Drawdown 

Best practice for advised drawdown revealed

Best practice for advised drawdown revealed

As the government grapples with the fear of non-advised drawdown clients running out of money in retirement, Royal London has drawn up a map of ‘what good drawdown looks like’.

The provider analysed the data of 17,000 of its advised drawdown customers and found a “very clear correlation” between the size of the pot and rate of withdrawal, with those with the largest pots taking the smallest percentage withdrawals

The most common rate of withdrawal was in the 4-5 per cent band, where the average fund value was £121,114 and the median value was £81,560.

This was broadly in line with traditional notions of a ‘sustainable’ rate of withdrawal, Royal London said, although actuaries have recently put the ‘safe’ drawdown rate at closer to 3.5 per cent.

Royal London’s research showed more than a third of the sample clients were withdrawing between 3 per cent and 6 per cent per year, with average fund values ranging from £88,890 to £146,140.

It also found about one in six of the sample was withdrawing more than 10 per cent per year. 

But these were typically the clients with the smallest pots, the median of which was about £30,000, which suggested the pots were not being used to support people throughout retirement but there were other sources of income on which the client was relying.

Some savers, for instance, may be rapidly running down one pot earlier in retirement before state pension and occupational pensions come into payment, Royal London said.

Steve Webb, director of policy at the firm, said: “Our data shows that for those with larger pots, which are likely to form a major part of their retirement income, current withdrawal rates for those taking advice are typically in low single figures – there is no sign of ‘Lamborghinis’ in our data.  

“Faster withdrawal rates tend to be associated with much smaller pots and this is likely to be for individuals who have other sources of income in retirement.  

“This data suggests that for advised customers there is little reason for concern that pension freedoms are being used irresponsibly, but does show the potential advantages in getting more people take advice and guidance at retirement.”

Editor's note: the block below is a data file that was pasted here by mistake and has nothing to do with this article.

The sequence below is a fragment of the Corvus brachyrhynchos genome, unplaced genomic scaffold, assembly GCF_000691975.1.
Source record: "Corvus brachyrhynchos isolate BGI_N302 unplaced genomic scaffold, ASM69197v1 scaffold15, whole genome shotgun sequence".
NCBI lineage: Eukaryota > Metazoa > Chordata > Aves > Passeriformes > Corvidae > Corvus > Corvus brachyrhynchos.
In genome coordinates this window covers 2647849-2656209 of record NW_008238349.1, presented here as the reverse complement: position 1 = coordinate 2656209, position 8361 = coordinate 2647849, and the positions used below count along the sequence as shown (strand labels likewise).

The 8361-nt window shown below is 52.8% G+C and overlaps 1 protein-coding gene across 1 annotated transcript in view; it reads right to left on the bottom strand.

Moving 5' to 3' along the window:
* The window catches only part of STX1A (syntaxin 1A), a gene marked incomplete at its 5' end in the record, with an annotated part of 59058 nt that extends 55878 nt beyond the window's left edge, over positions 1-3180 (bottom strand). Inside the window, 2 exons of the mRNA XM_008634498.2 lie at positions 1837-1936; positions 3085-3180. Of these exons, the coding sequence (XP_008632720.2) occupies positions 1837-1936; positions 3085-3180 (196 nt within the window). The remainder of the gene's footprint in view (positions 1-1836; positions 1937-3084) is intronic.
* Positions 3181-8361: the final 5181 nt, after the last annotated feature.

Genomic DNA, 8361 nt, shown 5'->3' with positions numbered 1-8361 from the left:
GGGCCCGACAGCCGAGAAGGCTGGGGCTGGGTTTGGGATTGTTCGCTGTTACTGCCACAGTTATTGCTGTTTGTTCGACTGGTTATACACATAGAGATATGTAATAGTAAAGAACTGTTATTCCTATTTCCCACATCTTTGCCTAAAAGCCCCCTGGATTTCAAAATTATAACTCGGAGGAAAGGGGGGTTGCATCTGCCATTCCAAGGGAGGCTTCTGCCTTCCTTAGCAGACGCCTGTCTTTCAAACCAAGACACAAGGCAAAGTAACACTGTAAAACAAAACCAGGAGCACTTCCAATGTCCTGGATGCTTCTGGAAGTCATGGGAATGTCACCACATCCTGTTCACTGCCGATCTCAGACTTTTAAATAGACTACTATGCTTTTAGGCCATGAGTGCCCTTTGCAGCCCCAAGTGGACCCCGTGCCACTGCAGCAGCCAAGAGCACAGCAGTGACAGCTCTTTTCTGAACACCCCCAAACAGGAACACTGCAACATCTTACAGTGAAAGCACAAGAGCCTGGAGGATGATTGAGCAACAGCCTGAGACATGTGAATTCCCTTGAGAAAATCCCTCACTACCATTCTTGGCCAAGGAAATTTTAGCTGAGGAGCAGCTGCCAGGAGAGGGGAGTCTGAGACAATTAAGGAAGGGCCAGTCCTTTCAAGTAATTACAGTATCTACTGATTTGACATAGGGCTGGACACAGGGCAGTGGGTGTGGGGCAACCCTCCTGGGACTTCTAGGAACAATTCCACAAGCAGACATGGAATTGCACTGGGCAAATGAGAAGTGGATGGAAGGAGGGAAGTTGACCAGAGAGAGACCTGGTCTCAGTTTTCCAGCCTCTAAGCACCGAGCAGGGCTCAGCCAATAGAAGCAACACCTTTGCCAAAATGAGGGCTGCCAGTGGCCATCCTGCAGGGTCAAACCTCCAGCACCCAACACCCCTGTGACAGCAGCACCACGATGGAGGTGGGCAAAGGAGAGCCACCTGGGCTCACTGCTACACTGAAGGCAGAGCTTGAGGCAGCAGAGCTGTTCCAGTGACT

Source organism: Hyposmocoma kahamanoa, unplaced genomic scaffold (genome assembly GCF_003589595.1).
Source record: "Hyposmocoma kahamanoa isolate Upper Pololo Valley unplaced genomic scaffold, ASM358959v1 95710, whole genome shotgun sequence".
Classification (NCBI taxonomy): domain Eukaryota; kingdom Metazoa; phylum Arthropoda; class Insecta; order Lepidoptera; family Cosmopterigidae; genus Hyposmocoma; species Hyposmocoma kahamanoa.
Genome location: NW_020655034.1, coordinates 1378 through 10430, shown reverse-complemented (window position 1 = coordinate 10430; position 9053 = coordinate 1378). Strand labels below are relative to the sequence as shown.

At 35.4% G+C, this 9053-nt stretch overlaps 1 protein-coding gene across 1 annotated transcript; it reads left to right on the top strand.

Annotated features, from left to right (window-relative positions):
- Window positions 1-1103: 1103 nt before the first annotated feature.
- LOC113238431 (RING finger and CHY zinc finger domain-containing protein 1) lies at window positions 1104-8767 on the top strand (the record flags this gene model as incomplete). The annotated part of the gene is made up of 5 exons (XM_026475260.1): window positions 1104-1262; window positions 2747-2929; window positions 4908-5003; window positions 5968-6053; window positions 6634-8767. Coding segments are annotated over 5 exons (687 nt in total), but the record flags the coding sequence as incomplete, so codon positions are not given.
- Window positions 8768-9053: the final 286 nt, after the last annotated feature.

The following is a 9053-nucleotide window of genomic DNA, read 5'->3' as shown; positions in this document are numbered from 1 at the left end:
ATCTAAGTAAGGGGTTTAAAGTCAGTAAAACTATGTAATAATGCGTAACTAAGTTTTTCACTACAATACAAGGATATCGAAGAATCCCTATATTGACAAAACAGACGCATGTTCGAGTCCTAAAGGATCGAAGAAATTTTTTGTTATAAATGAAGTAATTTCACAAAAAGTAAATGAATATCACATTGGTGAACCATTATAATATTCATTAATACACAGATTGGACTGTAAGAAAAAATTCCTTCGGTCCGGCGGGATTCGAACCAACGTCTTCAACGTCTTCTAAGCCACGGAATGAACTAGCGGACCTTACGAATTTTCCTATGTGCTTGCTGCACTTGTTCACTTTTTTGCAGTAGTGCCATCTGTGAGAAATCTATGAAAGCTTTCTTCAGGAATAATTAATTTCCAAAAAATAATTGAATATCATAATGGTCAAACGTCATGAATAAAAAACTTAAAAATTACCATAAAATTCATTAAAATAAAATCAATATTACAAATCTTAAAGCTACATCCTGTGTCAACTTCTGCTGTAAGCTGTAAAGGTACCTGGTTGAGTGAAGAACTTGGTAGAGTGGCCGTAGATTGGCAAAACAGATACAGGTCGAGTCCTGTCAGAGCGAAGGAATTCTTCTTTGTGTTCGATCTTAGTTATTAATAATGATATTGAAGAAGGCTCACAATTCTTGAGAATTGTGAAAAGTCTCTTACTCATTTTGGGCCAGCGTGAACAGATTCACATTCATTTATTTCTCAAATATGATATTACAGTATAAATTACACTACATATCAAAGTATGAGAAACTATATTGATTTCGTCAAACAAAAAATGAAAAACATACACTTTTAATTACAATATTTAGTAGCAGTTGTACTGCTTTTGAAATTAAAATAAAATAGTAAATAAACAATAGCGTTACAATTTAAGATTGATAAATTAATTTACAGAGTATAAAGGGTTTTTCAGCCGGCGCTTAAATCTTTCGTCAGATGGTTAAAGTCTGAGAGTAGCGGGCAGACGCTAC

Table: Data from advised Royal London customers on typical withdrawal rates from drawdown products, together with average pot size

Withdrawal % Bands

Number of Income Release Plans in force

% of Total

Avg. Fund Value

Median Fund Value

0-1%

179

1.01%

£261,212

£182,147

1-2%

412

2.32%

£219,270

£158,253

2-3%

911

5.13%

£184,569

£115,036

3-4%

1,722

9.71%

£146,140

£94,485

4-5%

2,446

13.79%

£121,114

£81,560

5-6%

2,362

13.31%

£101,610

£68,925

6-7%

2,238

12.61%

£88,890

£60,237

7-8%

1,960

11.05%

£79,144

£54,830

8-9%

1,512

8.52%

£72,005

£53,874

9-10%

1,004

5.66%

£68,881

£48,196

10% and above

2,995

16.88%

£46,247

£31,269

Total

17,741

100.00%

£99,416

£63,259

 

 

 

 

 

Note: The above figures include all DGS policies as at 1st Feb 18 for ages between 55 and 75 where the expected income level is greater than 0, excluding PCLS only policies.

Paul Stocks, financial services director at Dobson & Hodge, said the perceived 'save' withdrawal rate depended on whether it was inflated or not.

He said he'd be more likely to work to 4 per cent or more if not inflated, depending on whether the client wants more income while they are still relatively young.

He said: "Our drawdown strategy is to have a diverse portfolio, typically use cash to cover 1-2 years of income, sell down as required and [do this by] taking profits to, wherever possible, avoid losses.

"For larger pots there may also be some element of secured income if we deem it to be required. That is very much client specific.

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